GNU Dionysus

This project has been decommissioned. This web page is kept here for historical purposes only.

Help Wanted!

We are currently looking for volunteers that would like to contribute to the Dionysus project. In particular, we are looking for people that would like to insert new constants in the database. Everybody is very welcome!

If you are interested, please contact jeanmichel [dot] sellier [at] gmail [dot] com

Introduction to Dionysus

Dionysus is a local machine search engine for universal constants and parameters of scientific and engineering relevance. If you develop a code and need any kind of well known constant you do not need to hard code them anymore. Just use Dionysus and it will do the job for you.

Dionysus is also useful if you need to know some well known constant but you do not have an Internet connection or you do not want to access to hundreds web pages to a simple value.

Dionysus has been developed as most carefully as possible and the author expects the package to be reliable for the plenty of values already included there.

Anytime you need a value, do not hard code it. Just ask Dionysus and it will give you the right answer. It is high consuming to look for parameters values, especially because those values are usually scattered among papers and websites, some of them being very old and/or impossible to find anymore.

Downloading Dionysus

Dionysus is available from the GNU download server via HTTP(S) and FTP. It can also be found on the GNU mirrors; please use a mirror if possible.


Let us suppose one wants to know the value of the elementary charge (i.e. the absolute value of the electron charge). One has several ways of finding this number:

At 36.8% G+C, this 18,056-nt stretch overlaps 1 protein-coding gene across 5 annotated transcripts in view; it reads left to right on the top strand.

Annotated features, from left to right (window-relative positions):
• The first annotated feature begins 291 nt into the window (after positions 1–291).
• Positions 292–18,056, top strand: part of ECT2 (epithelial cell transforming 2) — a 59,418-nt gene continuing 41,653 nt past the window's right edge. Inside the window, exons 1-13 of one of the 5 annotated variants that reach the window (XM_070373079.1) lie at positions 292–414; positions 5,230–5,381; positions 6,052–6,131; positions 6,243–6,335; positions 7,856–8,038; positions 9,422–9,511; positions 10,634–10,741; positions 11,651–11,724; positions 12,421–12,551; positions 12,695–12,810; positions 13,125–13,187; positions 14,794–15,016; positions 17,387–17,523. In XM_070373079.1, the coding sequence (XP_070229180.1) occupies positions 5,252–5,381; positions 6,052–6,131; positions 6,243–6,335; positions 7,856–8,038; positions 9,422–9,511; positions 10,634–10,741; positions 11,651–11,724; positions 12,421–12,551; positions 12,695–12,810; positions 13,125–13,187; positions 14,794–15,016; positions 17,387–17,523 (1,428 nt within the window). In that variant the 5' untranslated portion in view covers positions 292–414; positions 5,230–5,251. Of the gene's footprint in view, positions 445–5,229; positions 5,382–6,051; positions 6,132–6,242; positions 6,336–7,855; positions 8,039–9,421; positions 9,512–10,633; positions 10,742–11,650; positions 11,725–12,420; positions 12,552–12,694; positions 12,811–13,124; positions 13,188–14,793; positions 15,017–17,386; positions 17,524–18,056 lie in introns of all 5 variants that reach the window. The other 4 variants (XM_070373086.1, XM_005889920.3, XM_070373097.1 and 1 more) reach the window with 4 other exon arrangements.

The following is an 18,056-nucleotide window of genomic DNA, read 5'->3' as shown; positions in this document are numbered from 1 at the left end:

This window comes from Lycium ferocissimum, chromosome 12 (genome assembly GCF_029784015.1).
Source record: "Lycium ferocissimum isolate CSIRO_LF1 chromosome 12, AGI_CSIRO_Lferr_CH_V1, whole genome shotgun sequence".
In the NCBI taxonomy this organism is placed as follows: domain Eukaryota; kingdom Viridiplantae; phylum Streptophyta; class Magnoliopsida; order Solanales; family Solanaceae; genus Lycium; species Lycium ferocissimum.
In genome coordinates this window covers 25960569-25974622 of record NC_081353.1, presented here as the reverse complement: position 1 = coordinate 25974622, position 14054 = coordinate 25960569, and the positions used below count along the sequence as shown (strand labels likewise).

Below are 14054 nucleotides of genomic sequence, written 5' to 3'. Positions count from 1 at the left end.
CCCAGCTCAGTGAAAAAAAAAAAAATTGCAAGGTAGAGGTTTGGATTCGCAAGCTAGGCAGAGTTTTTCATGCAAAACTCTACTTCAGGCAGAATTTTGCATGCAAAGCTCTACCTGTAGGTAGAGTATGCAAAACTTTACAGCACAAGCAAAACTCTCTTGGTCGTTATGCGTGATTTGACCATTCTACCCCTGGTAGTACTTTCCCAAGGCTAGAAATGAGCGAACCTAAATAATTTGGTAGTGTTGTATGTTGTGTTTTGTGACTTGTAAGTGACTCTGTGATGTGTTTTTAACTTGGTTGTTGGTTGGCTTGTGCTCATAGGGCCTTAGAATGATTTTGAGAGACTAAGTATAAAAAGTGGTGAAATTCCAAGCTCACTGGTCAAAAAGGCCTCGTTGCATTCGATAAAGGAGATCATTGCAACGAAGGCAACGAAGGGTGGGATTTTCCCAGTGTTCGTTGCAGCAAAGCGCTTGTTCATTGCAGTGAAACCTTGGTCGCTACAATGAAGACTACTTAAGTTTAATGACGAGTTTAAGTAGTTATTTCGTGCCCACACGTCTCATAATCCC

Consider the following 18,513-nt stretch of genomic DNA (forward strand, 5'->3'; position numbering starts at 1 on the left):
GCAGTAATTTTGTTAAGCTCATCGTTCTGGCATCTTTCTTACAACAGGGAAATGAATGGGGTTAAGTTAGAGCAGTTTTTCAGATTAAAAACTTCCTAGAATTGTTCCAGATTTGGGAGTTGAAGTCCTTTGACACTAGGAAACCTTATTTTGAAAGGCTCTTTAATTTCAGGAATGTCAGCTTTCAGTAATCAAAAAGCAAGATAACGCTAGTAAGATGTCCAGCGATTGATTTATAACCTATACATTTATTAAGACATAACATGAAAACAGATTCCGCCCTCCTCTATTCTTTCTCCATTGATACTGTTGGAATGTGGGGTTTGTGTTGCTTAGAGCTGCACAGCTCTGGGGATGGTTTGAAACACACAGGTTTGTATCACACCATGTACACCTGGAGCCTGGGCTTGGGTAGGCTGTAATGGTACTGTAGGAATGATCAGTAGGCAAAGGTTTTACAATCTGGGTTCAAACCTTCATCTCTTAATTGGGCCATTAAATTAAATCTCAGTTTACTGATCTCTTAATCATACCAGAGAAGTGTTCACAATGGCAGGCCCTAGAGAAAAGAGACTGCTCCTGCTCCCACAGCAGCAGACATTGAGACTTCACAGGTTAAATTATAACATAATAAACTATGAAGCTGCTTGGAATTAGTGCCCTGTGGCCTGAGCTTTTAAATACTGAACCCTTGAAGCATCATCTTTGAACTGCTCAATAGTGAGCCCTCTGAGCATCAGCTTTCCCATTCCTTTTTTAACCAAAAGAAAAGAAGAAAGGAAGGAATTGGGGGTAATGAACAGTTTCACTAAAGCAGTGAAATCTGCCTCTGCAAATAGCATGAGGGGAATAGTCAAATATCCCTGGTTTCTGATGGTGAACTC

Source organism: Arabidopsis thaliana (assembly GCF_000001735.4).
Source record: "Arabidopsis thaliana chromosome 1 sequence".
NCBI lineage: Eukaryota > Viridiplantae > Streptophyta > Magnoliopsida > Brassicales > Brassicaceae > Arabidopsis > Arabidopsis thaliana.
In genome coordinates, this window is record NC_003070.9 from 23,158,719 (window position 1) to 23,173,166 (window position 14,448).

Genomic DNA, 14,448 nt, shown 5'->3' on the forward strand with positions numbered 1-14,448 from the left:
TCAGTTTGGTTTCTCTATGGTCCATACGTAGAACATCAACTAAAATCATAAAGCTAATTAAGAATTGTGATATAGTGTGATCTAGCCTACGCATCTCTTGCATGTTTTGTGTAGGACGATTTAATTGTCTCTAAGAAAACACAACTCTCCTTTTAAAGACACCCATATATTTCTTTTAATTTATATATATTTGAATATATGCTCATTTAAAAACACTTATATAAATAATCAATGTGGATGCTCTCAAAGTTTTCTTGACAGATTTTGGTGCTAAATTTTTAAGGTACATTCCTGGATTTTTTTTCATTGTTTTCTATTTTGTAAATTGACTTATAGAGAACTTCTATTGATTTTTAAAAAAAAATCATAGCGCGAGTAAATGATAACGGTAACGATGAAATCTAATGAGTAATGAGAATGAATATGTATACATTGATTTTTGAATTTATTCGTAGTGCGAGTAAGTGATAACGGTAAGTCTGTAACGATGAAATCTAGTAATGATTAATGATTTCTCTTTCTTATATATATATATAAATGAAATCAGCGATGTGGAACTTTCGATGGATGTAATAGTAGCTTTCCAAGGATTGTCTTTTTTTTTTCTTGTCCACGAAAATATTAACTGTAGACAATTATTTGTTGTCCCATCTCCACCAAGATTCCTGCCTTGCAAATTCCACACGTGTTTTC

1. going to a library and look for that constant in a book
  2. browsing the web pages to find it
  3. asking Dionysus!!

The third way is actually the easiest!

Usually, this constant is denoted by the letter "e" (among engineers) or by the letter "q" (among physicists). So, one can ask Dionysus the exact value by typing one of the following commands:

  > dionysus universal.ddb elementary_charge value
  > dionysus universal.ddb q value
  > dionysus universal.ddb e value

where "universal.ddb" is a database ASCII file provided along with the current version. The value returned is:


It's REALLY easy like that! And you can ask much more than that to Dionysus!

Databases in the current version

The current version of Dionysus provides three databases:

  1. universal.ddb
    which contains the value of 46 well-known universal constants;
  2. chemistry.ddb
    which contains the atomic number of 104 chemical elements;
  3. semiconductors.ddb
    which contains 40 semiconductors constants.

Mailing lists

Announcements about Dionysus and most other GNU software are made on <>.

To subscribe to these or any GNU mailing lists, please send an empty mail with a Subject header of just “subscribe” to the relevant -request list. For example, to subscribe yourself to the GNU announcement list, you would send mail to <>. Or you can use the mailing list web interface.

Getting involved

Development of Dionysus, and GNU in general, is a volunteer effort, and you can contribute. For information, please read How to help GNU. If you'd like to get involved, it's a good idea to join the discussion mailing list (see above).


For development sources, bug and patch trackers, and other information, please see the Dionysus project page at


Dionysus is a GNU package mainly developed by Jean Michel Sellier. If you have any request or suggestion about this package you are very welcome. You can send them to: jeanmichel [dot] sellier [at] gmail [dot] com


Dionysus is free software; you can redistribute it and/or modify it under the terms of the GNU General Public License as published by the Free Software Foundation; either version 3 of the License, or (at your option) any later version.